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An Open Letter to Governor George Pataki, Mayor Michael Bloomberg, and the New York City Council from 106 Economists* on the Likely Impact of a Taxpayer-Financed Football Stadium in New York City
May 23, 2005
A vast body of economic research on the impact of sports stadiums suggests that the proposed Jets Stadium on Manhattan?s West Side, now estimated to cost $1.925 billion ? more than three times the cost of any other NFL stadium ? will not generate significant net economic or fiscal benefits. Most studies find that new sports stadiums do not increase employment or incomes, and sometimes have a modest negative effect on local economies. The reason appears to be that sports stadiums do not increase overall entertainment spending but merely shift it from other entertainment venues to the stadium.
Rather than providing economic revitalization for an underutilized area, the proposed football stadium would occupy four blocks of prime waterfront land along the Hudson River. Three of these blocks are owned by the Metropolitan Transportation Authority (MTA). An appraisal commissioned by the MTA estimates its property alone is worth $923 million. Yet, under political pressure, the MTA has accepted the Jets? bid of $250 million and turned down a competing bid of over $400 million. The MTA?s below-market sale is a public subsidy of at least $150 million. The MTA itself already receives hundreds of millions of dollars in annual taxpayer subsidies, which makes it an even more inappropriate vehicle for funneling subsidies to millionaire Jets stakeholders.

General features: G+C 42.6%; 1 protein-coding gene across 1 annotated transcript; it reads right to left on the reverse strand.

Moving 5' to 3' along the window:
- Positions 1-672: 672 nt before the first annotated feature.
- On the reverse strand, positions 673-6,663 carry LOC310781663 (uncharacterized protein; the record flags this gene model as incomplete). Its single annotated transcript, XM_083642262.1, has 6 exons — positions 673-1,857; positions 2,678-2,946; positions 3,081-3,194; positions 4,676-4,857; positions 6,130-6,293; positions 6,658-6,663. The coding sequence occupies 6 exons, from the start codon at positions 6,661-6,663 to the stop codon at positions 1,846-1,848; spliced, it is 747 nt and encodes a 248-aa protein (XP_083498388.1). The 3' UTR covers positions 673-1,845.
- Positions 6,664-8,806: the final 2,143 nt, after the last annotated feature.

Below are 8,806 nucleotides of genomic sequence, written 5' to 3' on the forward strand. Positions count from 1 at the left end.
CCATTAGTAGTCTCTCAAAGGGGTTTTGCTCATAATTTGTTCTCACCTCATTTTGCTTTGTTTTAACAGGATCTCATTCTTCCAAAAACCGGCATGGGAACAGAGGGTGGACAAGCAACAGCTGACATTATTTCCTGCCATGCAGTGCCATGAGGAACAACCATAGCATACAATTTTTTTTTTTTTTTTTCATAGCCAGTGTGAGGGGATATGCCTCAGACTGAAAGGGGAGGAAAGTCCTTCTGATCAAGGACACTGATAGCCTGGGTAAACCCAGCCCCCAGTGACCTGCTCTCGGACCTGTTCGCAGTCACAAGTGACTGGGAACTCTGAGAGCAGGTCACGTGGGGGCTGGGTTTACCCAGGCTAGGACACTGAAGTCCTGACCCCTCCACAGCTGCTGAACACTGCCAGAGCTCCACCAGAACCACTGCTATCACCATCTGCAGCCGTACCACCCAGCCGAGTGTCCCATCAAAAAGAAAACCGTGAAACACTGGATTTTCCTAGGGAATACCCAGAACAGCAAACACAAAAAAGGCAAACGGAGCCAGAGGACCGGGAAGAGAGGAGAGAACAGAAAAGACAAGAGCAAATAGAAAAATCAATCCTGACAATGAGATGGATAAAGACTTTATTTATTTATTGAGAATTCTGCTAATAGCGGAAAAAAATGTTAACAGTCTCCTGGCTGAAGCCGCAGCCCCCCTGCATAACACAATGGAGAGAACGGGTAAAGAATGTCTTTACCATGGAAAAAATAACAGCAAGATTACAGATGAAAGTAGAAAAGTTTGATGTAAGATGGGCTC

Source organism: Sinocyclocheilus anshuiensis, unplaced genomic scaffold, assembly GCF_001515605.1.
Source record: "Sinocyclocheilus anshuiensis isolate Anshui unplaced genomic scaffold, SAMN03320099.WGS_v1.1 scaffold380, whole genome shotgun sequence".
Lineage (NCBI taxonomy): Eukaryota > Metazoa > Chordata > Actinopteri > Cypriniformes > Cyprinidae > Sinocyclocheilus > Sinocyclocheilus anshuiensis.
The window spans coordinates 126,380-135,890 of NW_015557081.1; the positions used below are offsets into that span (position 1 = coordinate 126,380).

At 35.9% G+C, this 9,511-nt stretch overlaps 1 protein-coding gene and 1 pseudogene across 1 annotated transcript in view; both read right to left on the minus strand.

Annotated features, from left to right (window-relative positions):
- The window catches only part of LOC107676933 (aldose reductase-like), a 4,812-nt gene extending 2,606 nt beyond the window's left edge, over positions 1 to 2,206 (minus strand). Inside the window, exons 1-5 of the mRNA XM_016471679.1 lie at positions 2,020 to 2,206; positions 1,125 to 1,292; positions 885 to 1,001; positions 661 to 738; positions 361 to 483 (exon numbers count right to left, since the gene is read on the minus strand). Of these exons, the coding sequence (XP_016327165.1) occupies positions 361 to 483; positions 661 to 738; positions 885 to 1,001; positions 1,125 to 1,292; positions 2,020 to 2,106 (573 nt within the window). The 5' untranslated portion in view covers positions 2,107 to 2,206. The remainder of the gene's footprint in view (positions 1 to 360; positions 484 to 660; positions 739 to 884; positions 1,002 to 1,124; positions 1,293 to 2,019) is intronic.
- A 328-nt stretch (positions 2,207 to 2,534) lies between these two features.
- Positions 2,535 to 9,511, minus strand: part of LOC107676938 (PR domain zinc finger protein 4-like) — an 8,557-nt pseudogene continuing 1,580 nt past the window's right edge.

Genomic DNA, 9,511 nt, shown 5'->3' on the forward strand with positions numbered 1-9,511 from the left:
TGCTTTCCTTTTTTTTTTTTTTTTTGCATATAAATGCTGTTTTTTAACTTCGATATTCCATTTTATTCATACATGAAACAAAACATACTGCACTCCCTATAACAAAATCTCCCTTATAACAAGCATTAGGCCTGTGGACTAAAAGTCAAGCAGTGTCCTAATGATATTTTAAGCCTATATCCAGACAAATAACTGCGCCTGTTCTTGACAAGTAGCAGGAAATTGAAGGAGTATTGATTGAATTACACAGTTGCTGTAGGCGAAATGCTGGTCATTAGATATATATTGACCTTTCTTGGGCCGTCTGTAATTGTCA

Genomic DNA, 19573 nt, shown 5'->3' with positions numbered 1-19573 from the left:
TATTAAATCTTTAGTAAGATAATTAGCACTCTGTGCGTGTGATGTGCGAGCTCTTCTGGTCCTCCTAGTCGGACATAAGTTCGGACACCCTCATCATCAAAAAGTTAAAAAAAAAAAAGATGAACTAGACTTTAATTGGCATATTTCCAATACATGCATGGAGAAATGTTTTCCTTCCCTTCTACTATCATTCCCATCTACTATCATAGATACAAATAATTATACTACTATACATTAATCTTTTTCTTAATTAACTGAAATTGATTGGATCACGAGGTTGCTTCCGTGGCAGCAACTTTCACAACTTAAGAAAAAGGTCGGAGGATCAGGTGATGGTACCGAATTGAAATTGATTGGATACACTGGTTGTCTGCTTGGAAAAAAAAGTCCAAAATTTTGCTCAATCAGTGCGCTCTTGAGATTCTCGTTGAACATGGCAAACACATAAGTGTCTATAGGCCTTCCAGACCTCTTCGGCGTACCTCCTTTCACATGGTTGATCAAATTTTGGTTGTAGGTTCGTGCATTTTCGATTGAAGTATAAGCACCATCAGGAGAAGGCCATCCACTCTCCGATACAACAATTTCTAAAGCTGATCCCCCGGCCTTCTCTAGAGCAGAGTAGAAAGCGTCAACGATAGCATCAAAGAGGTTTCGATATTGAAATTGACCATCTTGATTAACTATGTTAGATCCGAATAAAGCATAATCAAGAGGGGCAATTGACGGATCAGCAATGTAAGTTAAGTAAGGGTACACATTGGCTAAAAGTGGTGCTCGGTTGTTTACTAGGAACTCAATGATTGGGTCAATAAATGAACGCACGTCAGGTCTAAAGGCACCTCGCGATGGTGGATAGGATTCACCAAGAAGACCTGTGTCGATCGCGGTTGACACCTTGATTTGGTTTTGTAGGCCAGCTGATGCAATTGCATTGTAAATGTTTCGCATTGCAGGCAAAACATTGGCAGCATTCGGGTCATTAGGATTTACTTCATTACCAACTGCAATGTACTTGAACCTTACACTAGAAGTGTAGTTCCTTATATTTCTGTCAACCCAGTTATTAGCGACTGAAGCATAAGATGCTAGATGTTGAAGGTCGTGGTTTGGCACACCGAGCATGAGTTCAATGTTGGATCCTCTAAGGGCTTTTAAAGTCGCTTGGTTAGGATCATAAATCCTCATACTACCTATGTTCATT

In addition, the State and City each plan on providing direct subsidies of $300 million. Payments in lieu of real property taxes and sales taxes on construction materials that are normally collected by the City and State will be used to service an additional $450 million of tax-exempt bonds for the stadium. The stadium will also be exempt from mortgage recording taxes. Lastly, the City and the State will pay for improvements: $30 million for a pedestrian tunnel connecting the stadium to the Jacob K. Javits Convention Center and $66 million for a lobby, game porch, and other spaces physically connected to and servicing the stadium.
These massive subsidies are both unnecessary for economic development and very inappropriate given that New York City and State already place heavy tax burdens upon their citizens. Economically speaking, these subsidies, along with the additional tax burdens and/or opportunity costs they would place upon taxpayers, are unwise.* Institutions are listed for informational purposes only.